Until recently, the small ranch was a private hunting and recreation area. It was one of the last large undivided properties on the lake when the LCRA purchased the rolling hills that are habitat for the Black-capped Vireo, Golden-cheeked Warbler, bald eagle, and other wildlife.

Singleton says the LCRA was challenged with preserving the nature habitat while opening the property to the visitors, all within the agency's limited park budget. "One of our goals is to expand and diversify our park system with little or no money on our part," he says. Revenues generated by the Canyon of the Eagles' 50-year lease will be used to create and expand other LCRA recreation areas.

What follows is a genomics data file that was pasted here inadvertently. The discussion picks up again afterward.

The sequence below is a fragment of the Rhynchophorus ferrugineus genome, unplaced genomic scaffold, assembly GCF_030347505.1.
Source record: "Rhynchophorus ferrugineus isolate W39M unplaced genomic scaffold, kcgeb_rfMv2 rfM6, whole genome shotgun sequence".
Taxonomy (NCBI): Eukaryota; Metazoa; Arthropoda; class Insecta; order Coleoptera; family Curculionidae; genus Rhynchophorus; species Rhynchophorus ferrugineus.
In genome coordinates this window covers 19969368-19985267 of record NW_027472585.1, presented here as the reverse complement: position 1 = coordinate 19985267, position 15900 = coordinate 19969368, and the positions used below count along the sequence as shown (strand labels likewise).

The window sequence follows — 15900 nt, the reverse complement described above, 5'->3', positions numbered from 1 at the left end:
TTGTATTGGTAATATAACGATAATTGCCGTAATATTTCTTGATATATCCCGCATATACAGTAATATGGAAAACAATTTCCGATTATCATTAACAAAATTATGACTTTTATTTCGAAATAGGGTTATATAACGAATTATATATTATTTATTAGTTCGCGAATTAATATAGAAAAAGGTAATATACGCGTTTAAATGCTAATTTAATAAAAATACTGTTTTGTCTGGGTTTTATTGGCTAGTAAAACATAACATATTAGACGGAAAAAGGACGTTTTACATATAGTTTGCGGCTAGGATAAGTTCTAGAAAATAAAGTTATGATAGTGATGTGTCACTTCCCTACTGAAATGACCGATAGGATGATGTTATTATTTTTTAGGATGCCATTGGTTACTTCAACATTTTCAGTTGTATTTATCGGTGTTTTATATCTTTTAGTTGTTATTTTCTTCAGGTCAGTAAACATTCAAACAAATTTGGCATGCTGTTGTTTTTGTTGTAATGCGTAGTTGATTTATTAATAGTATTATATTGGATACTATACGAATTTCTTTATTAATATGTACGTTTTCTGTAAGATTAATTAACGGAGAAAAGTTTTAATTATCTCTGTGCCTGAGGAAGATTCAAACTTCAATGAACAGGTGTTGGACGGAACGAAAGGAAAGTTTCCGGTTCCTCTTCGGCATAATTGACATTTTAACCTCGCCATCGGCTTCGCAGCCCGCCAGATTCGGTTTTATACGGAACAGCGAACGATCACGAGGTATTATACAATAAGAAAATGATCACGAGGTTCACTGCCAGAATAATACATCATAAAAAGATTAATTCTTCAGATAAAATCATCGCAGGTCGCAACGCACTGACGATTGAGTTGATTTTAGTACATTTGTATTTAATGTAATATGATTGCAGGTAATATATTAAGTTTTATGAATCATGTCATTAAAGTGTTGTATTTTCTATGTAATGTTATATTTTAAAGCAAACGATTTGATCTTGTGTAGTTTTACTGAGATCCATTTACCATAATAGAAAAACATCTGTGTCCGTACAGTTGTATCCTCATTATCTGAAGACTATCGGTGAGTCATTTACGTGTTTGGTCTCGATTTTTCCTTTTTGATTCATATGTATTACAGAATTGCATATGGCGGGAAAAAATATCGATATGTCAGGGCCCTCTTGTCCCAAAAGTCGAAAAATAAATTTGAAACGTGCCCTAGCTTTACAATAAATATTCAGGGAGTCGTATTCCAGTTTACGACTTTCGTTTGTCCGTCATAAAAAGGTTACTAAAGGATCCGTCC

The LCRA operates several parks along the Colorado River between Lake Buchanan and the Gulf of Mexico. Singleton says the LCRA has another public/private agreement at Fayette Lake, where a concessionaire maintains cabins at Oak Thicket and Park Prairie in exchange for operating the LCRA parks.

Andrew Sansom, executive director of the Texas Parks and Wildlife Department (TPWD), calls the Canyon of the Eagles the "park of the future." TPWD helped with grant money to buy the land and with planning the park. "I'd rather buy land than build lodges," Sansom says. "Let the private sector build and run the lodges." He prefers to see facilities in Texas public parks operated more like the national parks system, where concessionaires invest in the infrastructure.